I would like to specify that english is not my primary language so I had to do some translation here, I do really hope every mathematical term I used is correct, if not please forgive me :)

Let's say I want to prove that $\lim_{x \to 2} x^2 = 4$, from what I've read, in order to do that, the solution to $|f(x)-l|<\epsilon$ must contain a neighborhood of $x_{0}$ such as $x_{0}-\delta<x<x_{0}+\delta$ which proves that $|x-x_{0}|<\delta$

So in this case $|x^2-4|<\epsilon$ must contain a neighborhood of $2$, so I proceed by solving that:




and this is as far as my book goes

The limit is proven true because $\sqrt{4-\epsilon}<x<\sqrt{4+\epsilon}$ is a neighborhood of $x_{0}$ which is 2, so when $x\to2$ then $y\to4$

but what I don't understand is: how do we know that $\sqrt{4-\epsilon}<x<\sqrt{4+\epsilon}$ is really a neighborhood of $2$? That doesn't seem obvious to me.

Let's say that instead of a "true" limit I wanted to prove (Or prove wrong) a "false" limit such as $\lim_{x \to 2} x^2 = 8$ which is not true. How do I do that? I can do the usual steps:




but how do I check if this is really a neighborhood of 2 so that $|x-x_{0}|<\delta$ or not? How do I know if this limit is really proven or not?

PS: This is what I've learned reading my book, if anything I said is wrong, please let me know! And if you know a faster/better/simpler method of proving a limit please tell me!

  • $\begingroup$ Unless the book worked out examples other than this, this is a crappy book. Nobody proves things like that. $\endgroup$
    – Cauchy
    Aug 12, 2017 at 15:22
  • $\begingroup$ @Cauchy translated word for word: "To prove that $\lim_{x\to x_{0}}=l$ we need to solve $|f(x)-l|<\epsilon$ and prove that the solutions contains a neighborhood of $x_{0}$ for every $\epsilon>0$" $\endgroup$ Aug 12, 2017 at 15:28
  • $\begingroup$ Maybe of interest: math.stackexchange.com/questions/195726/… $\endgroup$ Aug 12, 2017 at 17:30

2 Answers 2


I suppose by a neighborhood of $2$ you are talking about an open interval of center $2$. If so, then note that $0 < \varepsilon < 4$ implies that $\sqrt{4-\varepsilon} < 2 < \sqrt{4+\varepsilon}$. Let $a := \min \{ 2-\sqrt{4-\varepsilon}, \sqrt{4+\varepsilon}-2 \}$. Then $x \in (2-a,2+a)$ implies $|x^{2}-4| < \varepsilon$. Here the function $x \mapsto x^{2}$ is defined at $x=2$, so there is no need to exclude the possibility $x=2$. All in all, this is what the author tries to convey, I think. I am silent on whether the author succeeds though...

To see why this argument works, note that it shows that for every $0 < \varepsilon < 4$ we can construct some $\delta > 0$ (the $a$ above is an instance) such that $|x-2| < \delta$ implies $|x^{2}-4| < \varepsilon$. For every $\varepsilon \geq 4$, we use the same $\delta$, which suffices.

I am not in any conflict of interest with the book or the author or anything related to it :). I would like to say that the proof is an intention to make things easy. It is a subject matter if it is good or not. I would say that the choice of the method is with pedagogical consideration but the lack of explanation backfires.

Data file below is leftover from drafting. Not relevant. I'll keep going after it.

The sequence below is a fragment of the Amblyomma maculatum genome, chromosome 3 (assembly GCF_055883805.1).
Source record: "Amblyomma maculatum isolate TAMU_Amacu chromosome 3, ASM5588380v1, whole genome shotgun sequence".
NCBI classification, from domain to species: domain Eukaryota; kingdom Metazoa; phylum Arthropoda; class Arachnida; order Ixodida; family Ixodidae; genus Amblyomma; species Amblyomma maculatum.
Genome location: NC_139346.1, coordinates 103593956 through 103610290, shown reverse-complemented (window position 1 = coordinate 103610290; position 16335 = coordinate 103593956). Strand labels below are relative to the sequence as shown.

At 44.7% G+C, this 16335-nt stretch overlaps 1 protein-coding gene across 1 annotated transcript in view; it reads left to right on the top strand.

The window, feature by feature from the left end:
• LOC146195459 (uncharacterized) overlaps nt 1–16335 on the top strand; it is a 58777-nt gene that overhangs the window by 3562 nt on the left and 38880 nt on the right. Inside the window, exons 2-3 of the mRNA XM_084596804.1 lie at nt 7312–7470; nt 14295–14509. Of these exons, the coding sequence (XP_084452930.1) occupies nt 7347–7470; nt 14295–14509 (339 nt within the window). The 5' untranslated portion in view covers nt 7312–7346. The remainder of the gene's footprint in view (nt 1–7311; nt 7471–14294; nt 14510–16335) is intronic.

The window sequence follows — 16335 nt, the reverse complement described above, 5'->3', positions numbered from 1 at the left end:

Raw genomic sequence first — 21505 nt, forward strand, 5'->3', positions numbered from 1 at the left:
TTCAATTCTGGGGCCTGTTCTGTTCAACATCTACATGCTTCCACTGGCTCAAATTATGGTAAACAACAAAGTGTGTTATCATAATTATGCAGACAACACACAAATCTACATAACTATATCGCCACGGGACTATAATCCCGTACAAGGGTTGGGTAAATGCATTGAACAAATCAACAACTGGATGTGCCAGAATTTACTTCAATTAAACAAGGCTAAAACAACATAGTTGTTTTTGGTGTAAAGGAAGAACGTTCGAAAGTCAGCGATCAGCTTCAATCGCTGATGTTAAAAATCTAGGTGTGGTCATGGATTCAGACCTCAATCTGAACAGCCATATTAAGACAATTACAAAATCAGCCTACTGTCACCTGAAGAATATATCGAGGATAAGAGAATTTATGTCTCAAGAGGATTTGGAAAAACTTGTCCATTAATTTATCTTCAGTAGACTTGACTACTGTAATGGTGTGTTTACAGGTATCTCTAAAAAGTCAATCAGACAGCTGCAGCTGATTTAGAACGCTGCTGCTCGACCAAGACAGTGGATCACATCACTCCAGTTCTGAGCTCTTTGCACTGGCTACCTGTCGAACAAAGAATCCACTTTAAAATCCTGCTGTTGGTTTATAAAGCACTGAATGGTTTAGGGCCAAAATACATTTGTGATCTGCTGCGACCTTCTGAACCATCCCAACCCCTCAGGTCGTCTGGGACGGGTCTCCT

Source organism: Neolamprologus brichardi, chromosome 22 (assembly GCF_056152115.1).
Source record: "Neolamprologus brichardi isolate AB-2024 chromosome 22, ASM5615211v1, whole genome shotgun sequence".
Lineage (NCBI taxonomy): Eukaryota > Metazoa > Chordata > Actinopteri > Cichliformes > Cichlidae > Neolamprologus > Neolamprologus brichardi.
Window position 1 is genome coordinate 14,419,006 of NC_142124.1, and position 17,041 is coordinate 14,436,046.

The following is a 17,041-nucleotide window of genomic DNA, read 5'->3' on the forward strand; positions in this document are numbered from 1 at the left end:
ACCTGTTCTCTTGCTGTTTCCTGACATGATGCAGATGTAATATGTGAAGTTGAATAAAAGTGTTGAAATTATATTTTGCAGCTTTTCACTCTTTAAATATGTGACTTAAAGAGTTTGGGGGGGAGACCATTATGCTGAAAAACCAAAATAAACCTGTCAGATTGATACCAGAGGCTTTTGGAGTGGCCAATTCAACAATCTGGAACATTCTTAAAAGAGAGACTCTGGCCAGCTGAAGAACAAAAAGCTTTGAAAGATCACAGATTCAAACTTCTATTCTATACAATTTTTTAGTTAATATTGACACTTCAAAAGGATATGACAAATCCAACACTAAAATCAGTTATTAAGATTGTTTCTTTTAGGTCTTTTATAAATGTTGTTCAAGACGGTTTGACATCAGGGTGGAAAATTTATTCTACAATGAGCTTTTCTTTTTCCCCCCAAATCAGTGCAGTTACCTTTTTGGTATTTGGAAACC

You can do it with triangle inequality. Note that $|x^{2}-4| = |x-2||x+2|$ for all real $x$. If $|x-2| < 1$, then $|x| - 2 \leq |x-2| < 1$ by triangle inequality, so $|x| < 3$ and hence $|x+2| \leq |x| + 2 < 5$ by triangle inequality, so $|x-2||x+2| < 5|x-2|$. If $\varepsilon > 0$, then $5|x-2| < \varepsilon$ if $|x-2| < \varepsilon/5$. Combining all the majorants for $|x-2|$, we conclude that $|x-2| < \min \{ 1, \varepsilon/5 \}$ implies $|x^{2}-4| < \varepsilon$.

  • $\begingroup$ People are saying that this method of proving limits is bad, do you know where I can find a better one? $\endgroup$ Aug 12, 2017 at 15:44
  • $\begingroup$ @EliaPerantoni, Hold on, I got a minute :). $\endgroup$
    – Megadeth
    Aug 12, 2017 at 15:45
  • $\begingroup$ @EliaPerantoni, You may check my newest version now. $\endgroup$
    – Megadeth
    Aug 12, 2017 at 15:50
  • $\begingroup$ Thansk! It will take me some time to understand this since I don't know what triangle inequalities are but I'll try :) $\endgroup$ Aug 12, 2017 at 15:53
  • $\begingroup$ But as I've said in a comment, can't I just assume that $\epsilon$ is extremely small yet positive and see what happens? In this case we would have $\sqrt{4-0^+}<x<\sqrt{4+0^+}$ becomes $2^-<x<2^+$ ? I've tried this with different excersises and it seems to work pretty well! $\endgroup$ Aug 12, 2017 at 15:59

The square root function is increasing and continuous and $\sqrt{4} = 2$, hence for $\varepsilon>0$ we have that $\sqrt{4-\varepsilon}<2$ and $\sqrt{4+\varepsilon}>2$.

  • $\begingroup$ It is better to write ".......is increasing and continuous AT THE NEIGHBORHOOD OF $x=2$ and ......." $\endgroup$
    – Piquito
    Aug 12, 2017 at 15:34
  • $\begingroup$ Because $\epsilon$ can as small as we want as long as it is $\epsilon>0$ right? So if we choose an incredibly small $\epsilon$ so $\sqrt{4-\epsilon}$ and $\sqrt{4+\epsilon}$ are almost equal to $\sqrt{4}$, now we have $2^-<x<2^+$ so we can assume $x_{0}=2$ and the limit is proven? Is this correct? $\endgroup$ Aug 12, 2017 at 15:37
  • $\begingroup$ @EliaPerantoni Yes, that's basically correct. (I say "basically" because your intuition is correct, however it depends on how rigorously you want to prove it). $\endgroup$
    – Eff
    Aug 12, 2017 at 18:07

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